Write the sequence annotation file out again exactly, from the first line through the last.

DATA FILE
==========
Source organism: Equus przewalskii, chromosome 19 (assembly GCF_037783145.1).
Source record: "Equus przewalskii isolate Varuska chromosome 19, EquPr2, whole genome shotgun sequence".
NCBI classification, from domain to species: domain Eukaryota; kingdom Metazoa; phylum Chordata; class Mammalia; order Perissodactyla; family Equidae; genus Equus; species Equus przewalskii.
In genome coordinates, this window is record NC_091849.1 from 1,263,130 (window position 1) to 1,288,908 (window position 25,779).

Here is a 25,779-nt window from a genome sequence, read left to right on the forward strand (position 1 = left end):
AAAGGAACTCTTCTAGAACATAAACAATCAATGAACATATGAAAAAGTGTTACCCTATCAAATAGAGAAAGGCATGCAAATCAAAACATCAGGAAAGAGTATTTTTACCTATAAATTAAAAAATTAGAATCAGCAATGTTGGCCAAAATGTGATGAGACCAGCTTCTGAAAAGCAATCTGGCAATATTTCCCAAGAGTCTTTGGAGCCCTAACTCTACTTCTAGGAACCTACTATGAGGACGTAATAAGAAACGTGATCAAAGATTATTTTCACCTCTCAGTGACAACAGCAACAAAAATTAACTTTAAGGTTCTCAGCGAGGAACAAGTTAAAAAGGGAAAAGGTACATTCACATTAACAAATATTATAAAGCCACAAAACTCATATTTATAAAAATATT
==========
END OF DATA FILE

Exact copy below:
Source organism: Equus przewalskii, chromosome 19 (assembly GCF_037783145.1).
Source record: "Equus przewalskii isolate Varuska chromosome 19, EquPr2, whole genome shotgun sequence".
NCBI classification, from domain to species: domain Eukaryota; kingdom Metazoa; phylum Chordata; class Mammalia; order Perissodactyla; family Equidae; genus Equus; species Equus przewalskii.
In genome coordinates, this window is record NC_091849.1 from 1,263,130 (window position 1) to 1,288,908 (window position 25,779).

Here is a 25,779-nt window from a genome sequence, read left to right on the forward strand (position 1 = left end):
AAAGGAACTCTTCTAGAACATAAACAATCAATGAACATATGAAAAAGTGTTACCCTATCAAATAGAGAAAGGCATGCAAATCAAAACATCAGGAAAGAGTATTTTTACCTATAAATTAAAAAATTAGAATCAGCAATGTTGGCCAAAATGTGATGAGACCAGCTTCTGAAAAGCAATCTGGCAATATTTCCCAAGAGTCTTTGGAGCCCTAACTCTACTTCTAGGAACCTACTATGAGGACGTAATAAGAAACGTGATCAAAGATTATTTTCACCTCTCAGTGACAACAGCAACAAAAATTAACTTTAAGGTTCTCAGCGAGGAACAAGTTAAAAAGGGAAAAGGTACATTCACATTAACAAATATTATAAAGCCACAAAACTCATATTTATAAAAATATT